Irvington Mayor Wayne Smith is standing in front of a townhouse development on Union Avenue that is nearing completion. The project consists of nine two-family units and a one-family unit..
The renewed economic development of commercial centers within our urban cities demands a similar surge in their housing markets. This approach was activated in 2003—just one year after I assumed office—with the Township of Irvington’s ambitious, aggressive redevelopment plan concentrating on residential properties.
The initiative naturally complemented our business development strategy, which was driven by two primary factors. Irvington is situated in the core of a regional transportation network that boasts Newark Liberty International Airport; the Garden State Parkway; Routes 78, 1 & 9 and 22; and Ports Newark and Elizabeth.
My administration formed a landmark agreement with NJ Transit and the state Department of Transportation to reconstruct the Irvington Bus Terminal in a $4.4 million project.
Re-opened in April 2005, the bus terminal is strategically positioned between our main commercial corridor—commonly known as “The Center”—and a challenged, but potential-rich community. Although it claims just one-fifth of Irvington’s 2.8 square miles, the East Ward is densely populated, and it enjoys a location that is conducive to residential, as well as retail, revitalization. Its successful transformation, therefore, is critical to the overall future prosperity of the Township of Irvington.
We courted diligent partners who demonstrated a commitment to rebuilding a community to which they had strong ties. One such person is Rev. Cornelius Martin, the long-time pastor of the 36-year-old Unity Freedom Baptist Church on South 20th Street in Newark. Martin had already constructed a number of homes on the Newark side of the 20th Street corridor as chairman of the church’s 10-year-old New Visions Development Corporation, and eagerly embraced our opportunity to build on the Irvington side.
In 2005, Martin joined with Mark Lustbader, senior vice president for projects at Hub Realty, a 40-plus-year-old firm based in West Orange, to launch New Visions Redevelopment Associates, LLC (NVRA).
Upon designation as an official redevelopment entity by the township in spring 2005, NVRA acquired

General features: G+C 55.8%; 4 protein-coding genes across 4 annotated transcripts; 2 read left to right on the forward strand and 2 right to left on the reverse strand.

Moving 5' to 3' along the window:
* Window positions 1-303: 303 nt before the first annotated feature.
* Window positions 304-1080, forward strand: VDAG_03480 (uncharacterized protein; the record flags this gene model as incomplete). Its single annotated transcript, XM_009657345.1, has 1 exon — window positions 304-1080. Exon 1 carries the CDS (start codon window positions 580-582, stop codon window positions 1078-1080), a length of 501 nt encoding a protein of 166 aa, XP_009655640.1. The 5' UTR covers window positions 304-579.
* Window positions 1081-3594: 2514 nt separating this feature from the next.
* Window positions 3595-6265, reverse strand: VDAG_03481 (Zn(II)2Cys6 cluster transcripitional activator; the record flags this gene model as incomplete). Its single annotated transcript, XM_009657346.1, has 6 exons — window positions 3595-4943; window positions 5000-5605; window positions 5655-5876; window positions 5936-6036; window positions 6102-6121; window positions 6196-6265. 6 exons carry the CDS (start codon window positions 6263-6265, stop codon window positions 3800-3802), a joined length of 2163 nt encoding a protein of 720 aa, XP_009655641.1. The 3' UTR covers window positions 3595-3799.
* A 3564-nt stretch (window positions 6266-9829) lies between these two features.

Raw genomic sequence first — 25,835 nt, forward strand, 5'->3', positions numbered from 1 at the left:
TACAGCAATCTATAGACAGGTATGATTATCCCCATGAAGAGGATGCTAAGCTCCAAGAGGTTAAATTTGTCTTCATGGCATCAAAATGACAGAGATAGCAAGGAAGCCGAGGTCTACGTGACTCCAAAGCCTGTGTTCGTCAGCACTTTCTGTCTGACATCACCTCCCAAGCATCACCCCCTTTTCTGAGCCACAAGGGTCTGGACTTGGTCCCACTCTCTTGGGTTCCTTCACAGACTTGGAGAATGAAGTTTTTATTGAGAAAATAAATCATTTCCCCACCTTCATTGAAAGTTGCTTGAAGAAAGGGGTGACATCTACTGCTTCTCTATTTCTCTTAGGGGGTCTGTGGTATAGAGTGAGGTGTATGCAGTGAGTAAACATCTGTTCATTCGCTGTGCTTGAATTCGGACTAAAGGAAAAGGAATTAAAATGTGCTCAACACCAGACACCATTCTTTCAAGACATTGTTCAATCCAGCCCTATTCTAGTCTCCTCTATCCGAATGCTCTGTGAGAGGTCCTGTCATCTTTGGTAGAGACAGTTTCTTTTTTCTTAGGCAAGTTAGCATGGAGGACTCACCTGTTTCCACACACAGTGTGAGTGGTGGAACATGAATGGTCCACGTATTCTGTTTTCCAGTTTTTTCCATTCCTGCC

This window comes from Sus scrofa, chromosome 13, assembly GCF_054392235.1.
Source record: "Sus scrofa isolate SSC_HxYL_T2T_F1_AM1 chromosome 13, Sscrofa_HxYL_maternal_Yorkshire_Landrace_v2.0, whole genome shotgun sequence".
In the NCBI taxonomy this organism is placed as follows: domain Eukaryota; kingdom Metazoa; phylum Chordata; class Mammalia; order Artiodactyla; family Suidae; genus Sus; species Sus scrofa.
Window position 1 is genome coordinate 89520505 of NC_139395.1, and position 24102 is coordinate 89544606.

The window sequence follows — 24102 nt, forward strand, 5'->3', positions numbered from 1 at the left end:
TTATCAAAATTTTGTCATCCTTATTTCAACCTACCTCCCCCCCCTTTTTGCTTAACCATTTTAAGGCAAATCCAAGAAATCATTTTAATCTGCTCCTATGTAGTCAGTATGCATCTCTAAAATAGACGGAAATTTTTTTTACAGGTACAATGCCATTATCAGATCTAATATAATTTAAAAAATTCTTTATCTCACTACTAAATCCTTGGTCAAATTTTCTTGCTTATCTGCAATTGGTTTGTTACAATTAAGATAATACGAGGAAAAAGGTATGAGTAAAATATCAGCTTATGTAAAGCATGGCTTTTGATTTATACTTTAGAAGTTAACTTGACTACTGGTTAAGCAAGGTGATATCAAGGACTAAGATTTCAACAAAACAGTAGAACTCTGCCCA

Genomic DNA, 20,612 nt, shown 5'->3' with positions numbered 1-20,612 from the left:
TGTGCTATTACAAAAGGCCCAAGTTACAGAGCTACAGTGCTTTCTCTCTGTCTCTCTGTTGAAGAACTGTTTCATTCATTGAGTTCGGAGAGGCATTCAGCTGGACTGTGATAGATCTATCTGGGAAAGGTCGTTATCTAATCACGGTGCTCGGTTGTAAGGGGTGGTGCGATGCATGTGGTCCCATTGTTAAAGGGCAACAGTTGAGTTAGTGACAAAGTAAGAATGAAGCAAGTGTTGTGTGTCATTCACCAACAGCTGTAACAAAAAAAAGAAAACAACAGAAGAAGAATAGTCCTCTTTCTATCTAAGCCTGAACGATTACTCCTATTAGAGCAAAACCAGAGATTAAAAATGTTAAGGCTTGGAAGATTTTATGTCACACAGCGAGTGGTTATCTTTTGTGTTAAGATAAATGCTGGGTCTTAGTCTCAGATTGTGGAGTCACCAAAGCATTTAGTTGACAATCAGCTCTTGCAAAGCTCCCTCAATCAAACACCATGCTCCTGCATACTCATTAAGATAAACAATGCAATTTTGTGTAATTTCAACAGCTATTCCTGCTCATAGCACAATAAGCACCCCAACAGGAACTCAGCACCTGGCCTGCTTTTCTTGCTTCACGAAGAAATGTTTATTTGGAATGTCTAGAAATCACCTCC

An artist’s rendering of a 2-family home by New Visions Redevelopment Associates (NVRA).
14 vacant lots and 6 derelict structures for its $6.5 million construction of 22 two- and three three-family homes in a target area bounded by Ellis Avenue to the west, 18th Avenue to the north, the Irvington/Newark border to the east and Springfield Avenue to the south. The project is the largest in cost and scope that is underway in the East Ward and one of the most significant residential developments in the entire township.
The new NVRA partnership was propelled by a veteran booster of community development organizations, Local Initiatives Support Corp (LISC), which loaned $288,500 for architectural planning, engineering planning, environmental oversight and other seed costs. Established in 1980, LISC has raised more than $7 billion nationwide for community development activities that include the building of housing, retail, community and education spaces. Activities in New Jersey are administered by Gerard Joab, senior program director, through LISC of Greater Newark and Jersey City.
The liaison among the Township of Irvington, NVRA and LISC exemplifies the potent public/private partnerships that have been pursued and promoted by my administration. We look forward to working with LISC on future ventures that focus on the development of housing, commercial entities and community facilities.
Construction on NVRA’s brick exterior homes began in June 2006; the project is about 75 percent complete, and the remaining structures are expected to be finished this summer. All 25 homes are under contract; the two-families sold for $385,000, and the three-families sold for $425,000.
PROFILE OF THE IRVINGTON REDEVELOPMENT PROGRAM
Amenities include one- and two-car attached garages for the two- and three-family homes respectively, central air/heating, wiring for cable TV and intercom, and balconies and bay windows on some properties.
The project has generated great hope and excitement for a community that, for years, languished under adverse market and societal forces, in addition to neglect and inaction by prior municipal administrations. In July 2006, about 75 people representing the residential, business, ministerial and social services sectors attended the groundbreaking ceremony and walking tour of the NVRA target area.
This project has helped catalyze overall housing growth, as additional redevelopment surrounds the NVRA parcels, and other properties emerge throughout the town.
An 18-unit condominium development under construction on Newton Place
For example, construction is nearing completion on nine two-family and a single one-family township development on Union Avenue in the South Ward; the project area abuts the West Ward, our gateway to the suburbs of Hillside, Union and Maplewood. In addition, construction is underway on an 18-unit condominium development located a few blocks from Civic (municipal) Square in the North Ward on Newton Place.
The next few years will be defined by the energy, excitement and unprecedented progress that have shaped our mission to date, as we fulfill “New Visions” for the Township of Irvington.
An artist’s rendering of IHOP, which will replace the existing Kless Diner in a $1.7 million project
Wayne Smith is the mayor of the Township of Irvington, a community of 65,000 residents. In November 2006, Mayor Smith was installed as the president and chairman of the 24-member NJ Urban Mayors’ Association.